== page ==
Sometimes I just can't keep my opinions to myself.
Last Friday afternoon while I was perusing Chris Mellor's Blocks and Files, I was struck by the discontinuity of messaging that is emerging around the "best" application of Flash drives. From the "flash can't write fast enough" doom and gloom of the relatively unknown wanna-bee Infortrend to the "flash is too fast for external storage" justification for Sun's focus on server-based flash, it struck me that uninformed readers were likely being confused, if not outright mislead by the contradictory misinformation.
So I dashed a letter off to Chris outlining my concerns and rebutting the misrepresentations of the real benefits that the right flash drive is already delivering today - despite the unfounded claims of others in the storage and server industries. And upon his request, I granted him permission to publish this as an opinion piece on Blocks and Files, which he has done under the title of Missing the flash point (a fitting play on words, IMHO).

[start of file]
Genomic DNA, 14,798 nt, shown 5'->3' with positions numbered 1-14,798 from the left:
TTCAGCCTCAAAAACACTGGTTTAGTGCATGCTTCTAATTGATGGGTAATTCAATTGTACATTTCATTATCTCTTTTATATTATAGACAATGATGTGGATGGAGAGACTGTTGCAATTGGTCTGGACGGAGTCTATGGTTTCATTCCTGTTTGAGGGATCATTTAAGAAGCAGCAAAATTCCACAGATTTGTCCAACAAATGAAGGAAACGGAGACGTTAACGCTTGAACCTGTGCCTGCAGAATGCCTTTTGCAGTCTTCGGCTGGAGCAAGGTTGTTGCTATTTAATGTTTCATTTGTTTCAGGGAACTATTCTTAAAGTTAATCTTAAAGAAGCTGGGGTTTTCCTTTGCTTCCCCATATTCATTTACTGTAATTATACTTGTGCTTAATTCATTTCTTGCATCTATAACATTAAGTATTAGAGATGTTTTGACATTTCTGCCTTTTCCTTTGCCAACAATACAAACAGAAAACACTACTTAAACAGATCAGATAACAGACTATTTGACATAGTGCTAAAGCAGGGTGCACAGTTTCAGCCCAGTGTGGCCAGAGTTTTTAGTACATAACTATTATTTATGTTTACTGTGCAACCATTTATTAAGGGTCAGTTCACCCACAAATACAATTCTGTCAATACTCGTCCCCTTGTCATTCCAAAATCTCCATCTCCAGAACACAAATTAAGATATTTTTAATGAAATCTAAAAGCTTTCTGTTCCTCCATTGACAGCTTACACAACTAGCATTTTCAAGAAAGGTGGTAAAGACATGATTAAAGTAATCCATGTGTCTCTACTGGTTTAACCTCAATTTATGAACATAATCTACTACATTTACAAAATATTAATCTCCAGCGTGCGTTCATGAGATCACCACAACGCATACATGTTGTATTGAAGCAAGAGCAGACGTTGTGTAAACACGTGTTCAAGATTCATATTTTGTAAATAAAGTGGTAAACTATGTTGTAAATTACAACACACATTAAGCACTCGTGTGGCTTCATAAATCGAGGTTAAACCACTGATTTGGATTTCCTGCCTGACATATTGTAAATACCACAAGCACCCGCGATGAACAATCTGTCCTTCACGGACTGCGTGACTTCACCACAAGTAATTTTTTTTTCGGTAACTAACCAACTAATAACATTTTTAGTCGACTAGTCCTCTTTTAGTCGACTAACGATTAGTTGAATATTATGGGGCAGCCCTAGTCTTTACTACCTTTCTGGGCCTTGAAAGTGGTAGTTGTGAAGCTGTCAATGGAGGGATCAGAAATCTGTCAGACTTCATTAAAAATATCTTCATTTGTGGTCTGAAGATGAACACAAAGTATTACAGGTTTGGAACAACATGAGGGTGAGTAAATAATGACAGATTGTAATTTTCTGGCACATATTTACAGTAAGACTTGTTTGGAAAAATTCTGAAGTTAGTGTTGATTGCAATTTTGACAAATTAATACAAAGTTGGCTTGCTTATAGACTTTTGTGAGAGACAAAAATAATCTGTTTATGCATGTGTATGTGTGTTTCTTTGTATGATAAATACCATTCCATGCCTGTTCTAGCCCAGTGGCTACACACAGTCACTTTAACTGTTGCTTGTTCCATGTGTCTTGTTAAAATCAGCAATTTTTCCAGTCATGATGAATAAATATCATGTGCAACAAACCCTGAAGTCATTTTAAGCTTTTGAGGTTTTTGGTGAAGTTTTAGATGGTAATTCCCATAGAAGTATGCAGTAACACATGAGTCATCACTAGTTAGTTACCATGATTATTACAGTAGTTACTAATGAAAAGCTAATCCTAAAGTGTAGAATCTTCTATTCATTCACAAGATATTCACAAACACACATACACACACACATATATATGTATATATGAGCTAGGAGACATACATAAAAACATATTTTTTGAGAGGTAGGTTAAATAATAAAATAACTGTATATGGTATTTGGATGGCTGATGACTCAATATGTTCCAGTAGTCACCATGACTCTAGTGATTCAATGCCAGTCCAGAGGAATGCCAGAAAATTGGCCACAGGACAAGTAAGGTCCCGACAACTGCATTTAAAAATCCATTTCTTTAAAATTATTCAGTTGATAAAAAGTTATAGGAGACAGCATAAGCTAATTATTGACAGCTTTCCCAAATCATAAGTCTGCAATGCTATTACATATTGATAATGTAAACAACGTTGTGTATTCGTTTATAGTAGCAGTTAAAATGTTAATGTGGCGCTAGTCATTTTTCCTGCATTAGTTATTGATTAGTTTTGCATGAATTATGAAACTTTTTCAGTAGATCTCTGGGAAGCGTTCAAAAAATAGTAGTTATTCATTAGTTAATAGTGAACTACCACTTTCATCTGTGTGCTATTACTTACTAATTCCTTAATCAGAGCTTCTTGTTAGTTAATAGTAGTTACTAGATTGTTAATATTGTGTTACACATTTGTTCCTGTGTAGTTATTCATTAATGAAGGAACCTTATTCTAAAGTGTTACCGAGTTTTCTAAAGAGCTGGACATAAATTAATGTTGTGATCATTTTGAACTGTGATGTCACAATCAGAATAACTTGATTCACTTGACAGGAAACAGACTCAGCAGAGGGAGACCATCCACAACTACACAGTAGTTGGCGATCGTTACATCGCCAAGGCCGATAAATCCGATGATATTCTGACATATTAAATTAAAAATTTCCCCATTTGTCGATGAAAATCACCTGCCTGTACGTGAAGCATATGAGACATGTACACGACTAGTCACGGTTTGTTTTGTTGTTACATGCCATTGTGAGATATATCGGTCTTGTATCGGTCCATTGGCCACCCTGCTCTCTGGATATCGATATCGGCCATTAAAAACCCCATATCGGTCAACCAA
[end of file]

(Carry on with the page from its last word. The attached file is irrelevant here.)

N.B. - Normally, I would have posted this to my own blog, but part of my concern is that the misleading information is being distributed by sites like Blocks and Files. My letter was in fact originally written in a context beseeching Chris to present a more balanced perspective on the realities of flash technology. When he offered to publish my opinion outright, I figured the best way to provide balance was to use the same billboard, so to speak.
Anyway, I hope that my opinion letter helps expand the conversation about flash technology. In my opinion, there's nothing to be gained by trying to polarize this into an either-or discussion. In fact, I honestly believe that there are appropriate applications for Flash-based storage in both servers and external storage arrays. And judging by the applications I've seen flash targeted for by customers, the early adopters are going to have a pretty big competitive advantage on their competitors.
The bottom line is this - the sooner that more vendors stop quibbling over who, how or where flash is "best" and actually start bringing real flash technology to market in their respective products, the sooner (and faster) we collectively will drive up demand and drive down the costs.
And that, my friends, is the whole point...the flash point, as it were: leveraging Flash to cost-effectively bypass the inherent limitations of mechanical disk drives...